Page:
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Monday, November 17, 2014

Raining Money


It was a weekend walk through the vegetable market when I spotted the earthen ‘gullak’ ( piggy bank) and was transported back in time. I must have been five or six that time when I was gifted one by my parents and every time I received a coin from them or from a relative or from the neighbors on  the ‘Ashtmai  along with halwa , poori and chana, ‘ the coin would be sent through the slot into the ‘gullak’. The jingle of coins was always music to ears and with time the ‘ gullak’ got heavier. Sometimes, to buy silly knick knacks like ‘gol gappa’, ‘churan’ or ‘orange goli’ from the vendors, I remember using the mom’s knitting needle to slide the coin out from the slot so as not to break the ‘ gullak’. Anyway, the exercise was more an innocent fun than the act of stealing coins more like ‘Lord Krishna’ stealing butter from the earthen pots from neighbors as the folklore goes!

This habit of slipping the coins helped in cultivating the habit of saving money, which goes a long way as one grows to fulfil one’s dreams! While still in school after having won a princely amount of Rs 50/- in a prize, my father took me to an adjoining bank to open a minor, savings bank account. So whenever I received cash from them or from relatives on occasions like birthdays, I would rush to the bank to fill a deposit slip and stash the amount in the savings account. I remember while still in Class VII , one day my parents were away  to office/ school and I was at home with my younger brothers. There was a new movie release  in the nearby theatre and unfortunately, we did not have the money. So with a bit of brainstorming with younger ones, I decided to visit the bank to draw the money. The cheapest ticket was Rs 1.25 so, we quickly got dressed and entered the bank and I filled the withdrawal slip of Rs 5/-. The clerk sent it to the manager who called me inside. He looked at me and smiled as he saw my younger brothers waiting!

‘Why do you need to draw just Rs 5/-‘he queried.

‘Want to see a movie,’ I replied in all innocence

‘You could have asked your parents’ he continued.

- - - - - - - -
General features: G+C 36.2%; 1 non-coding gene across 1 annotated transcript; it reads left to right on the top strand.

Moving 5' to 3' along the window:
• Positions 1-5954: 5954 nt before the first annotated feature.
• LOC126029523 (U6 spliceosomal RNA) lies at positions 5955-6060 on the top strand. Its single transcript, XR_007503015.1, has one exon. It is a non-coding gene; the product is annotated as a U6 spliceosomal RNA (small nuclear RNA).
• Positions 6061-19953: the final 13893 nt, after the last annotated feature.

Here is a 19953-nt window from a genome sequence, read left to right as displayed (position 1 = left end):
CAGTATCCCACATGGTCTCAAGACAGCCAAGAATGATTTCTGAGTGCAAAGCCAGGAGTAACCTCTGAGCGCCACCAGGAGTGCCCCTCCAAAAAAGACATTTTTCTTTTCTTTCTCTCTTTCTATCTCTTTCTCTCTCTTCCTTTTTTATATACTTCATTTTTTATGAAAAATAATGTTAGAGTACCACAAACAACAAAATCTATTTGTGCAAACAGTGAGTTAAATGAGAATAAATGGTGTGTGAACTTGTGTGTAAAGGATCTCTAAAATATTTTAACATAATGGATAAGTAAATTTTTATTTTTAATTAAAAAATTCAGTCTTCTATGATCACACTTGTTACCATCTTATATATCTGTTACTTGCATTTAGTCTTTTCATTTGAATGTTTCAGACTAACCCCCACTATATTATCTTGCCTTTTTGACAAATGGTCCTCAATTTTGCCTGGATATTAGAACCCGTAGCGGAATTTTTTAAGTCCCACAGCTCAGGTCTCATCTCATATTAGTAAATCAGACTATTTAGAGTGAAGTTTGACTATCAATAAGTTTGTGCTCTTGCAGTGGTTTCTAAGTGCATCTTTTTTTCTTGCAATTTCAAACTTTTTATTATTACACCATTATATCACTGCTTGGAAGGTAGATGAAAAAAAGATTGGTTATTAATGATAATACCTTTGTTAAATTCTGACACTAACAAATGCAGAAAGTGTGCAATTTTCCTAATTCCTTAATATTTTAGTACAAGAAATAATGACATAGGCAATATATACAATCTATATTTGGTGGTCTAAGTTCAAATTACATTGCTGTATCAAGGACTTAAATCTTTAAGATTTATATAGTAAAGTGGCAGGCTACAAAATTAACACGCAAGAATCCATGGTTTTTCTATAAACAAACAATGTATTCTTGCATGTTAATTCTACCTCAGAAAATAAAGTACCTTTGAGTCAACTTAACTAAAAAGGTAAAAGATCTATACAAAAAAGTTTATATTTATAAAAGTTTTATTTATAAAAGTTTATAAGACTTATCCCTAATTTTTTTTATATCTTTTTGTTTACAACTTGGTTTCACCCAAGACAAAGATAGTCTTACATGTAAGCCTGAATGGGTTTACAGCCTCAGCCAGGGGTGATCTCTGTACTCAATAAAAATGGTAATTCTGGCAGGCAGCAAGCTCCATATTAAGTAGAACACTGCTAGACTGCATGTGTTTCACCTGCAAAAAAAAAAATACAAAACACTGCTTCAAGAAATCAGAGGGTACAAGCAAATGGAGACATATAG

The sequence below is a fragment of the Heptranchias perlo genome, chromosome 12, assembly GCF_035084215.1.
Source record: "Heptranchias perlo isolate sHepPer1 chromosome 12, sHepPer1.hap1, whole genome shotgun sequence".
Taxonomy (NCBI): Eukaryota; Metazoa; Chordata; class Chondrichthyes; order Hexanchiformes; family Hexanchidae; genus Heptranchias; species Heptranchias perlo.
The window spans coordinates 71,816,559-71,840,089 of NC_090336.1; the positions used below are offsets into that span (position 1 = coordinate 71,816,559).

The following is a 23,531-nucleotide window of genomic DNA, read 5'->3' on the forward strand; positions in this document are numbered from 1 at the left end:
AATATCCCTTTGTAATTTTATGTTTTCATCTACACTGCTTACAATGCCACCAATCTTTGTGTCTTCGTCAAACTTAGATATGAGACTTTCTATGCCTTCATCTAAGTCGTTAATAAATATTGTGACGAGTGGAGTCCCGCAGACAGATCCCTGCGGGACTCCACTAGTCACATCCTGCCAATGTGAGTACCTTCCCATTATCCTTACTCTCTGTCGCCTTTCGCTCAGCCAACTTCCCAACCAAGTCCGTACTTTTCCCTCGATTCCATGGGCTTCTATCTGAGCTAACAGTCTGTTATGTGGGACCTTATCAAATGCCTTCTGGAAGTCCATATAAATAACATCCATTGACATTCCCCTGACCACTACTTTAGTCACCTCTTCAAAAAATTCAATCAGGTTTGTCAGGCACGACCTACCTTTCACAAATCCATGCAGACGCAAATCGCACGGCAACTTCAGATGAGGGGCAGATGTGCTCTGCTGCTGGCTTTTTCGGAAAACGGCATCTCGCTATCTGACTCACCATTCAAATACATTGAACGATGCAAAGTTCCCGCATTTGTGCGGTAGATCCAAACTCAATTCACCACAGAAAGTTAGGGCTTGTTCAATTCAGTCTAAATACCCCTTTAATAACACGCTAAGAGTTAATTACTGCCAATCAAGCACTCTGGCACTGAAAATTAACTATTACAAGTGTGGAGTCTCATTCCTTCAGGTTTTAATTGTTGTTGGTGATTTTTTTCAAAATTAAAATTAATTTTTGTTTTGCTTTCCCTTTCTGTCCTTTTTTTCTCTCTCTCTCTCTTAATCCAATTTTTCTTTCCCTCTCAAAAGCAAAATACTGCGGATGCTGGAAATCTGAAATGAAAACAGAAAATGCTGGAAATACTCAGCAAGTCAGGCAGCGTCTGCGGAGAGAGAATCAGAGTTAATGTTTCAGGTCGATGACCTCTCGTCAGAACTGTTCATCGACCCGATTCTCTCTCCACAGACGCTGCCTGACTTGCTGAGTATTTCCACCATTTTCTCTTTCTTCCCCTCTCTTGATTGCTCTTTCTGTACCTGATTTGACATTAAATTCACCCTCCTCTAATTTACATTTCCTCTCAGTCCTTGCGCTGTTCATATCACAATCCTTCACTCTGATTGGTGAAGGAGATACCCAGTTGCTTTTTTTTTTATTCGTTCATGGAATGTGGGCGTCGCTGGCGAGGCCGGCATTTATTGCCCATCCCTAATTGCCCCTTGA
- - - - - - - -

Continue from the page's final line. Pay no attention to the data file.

‘Sir they have gone for work and we want to see the morning show’ I replied wondering he will accede to my request.

He laughed and signed the slip and having achieved a small victory we headed for the theatre saw the movie, had samosas and were still left with few coins to deposit back in the ‘gullak’.

One day while cleaning the room the ‘gullak’ fell and the floor was covered with coins all over! It literally rained money that day.

 PS : 1.The habit of saving can start very early in life and most parents often get their children piggy banks when they are young!Now a days with a culture of splurging this may sound a little cliche'!
2. Image kind courtesy Google

20 comments:

  1. Beautiful memoir. What I always found most fascinating about the gullucks was the breaking part... the curiosity of 'how much we have saved' resulted in that moment of pride when elders in the family would appreciate the efforts put in, no matter how meager the sum, is something that can never be found with a bank account.

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    1. Thanks Arti!As the 'gullaks ' were mostly associated with childhood, it always remained one of the fascinating things that fired our imagination:)

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  2. I would have loved to know how much you ended up saving in that bank and if the same minor account continued as you stepped on to your adult life. Some curiosity, you see!

    My experience of this piggy bank was when we were given these earthern ones to collect money for missionaries who were in regions that were remote and hence needed money to keep them going. We meticulously put in coins hoping that the same money would help someone. I wonder if they used the money for those missionaries.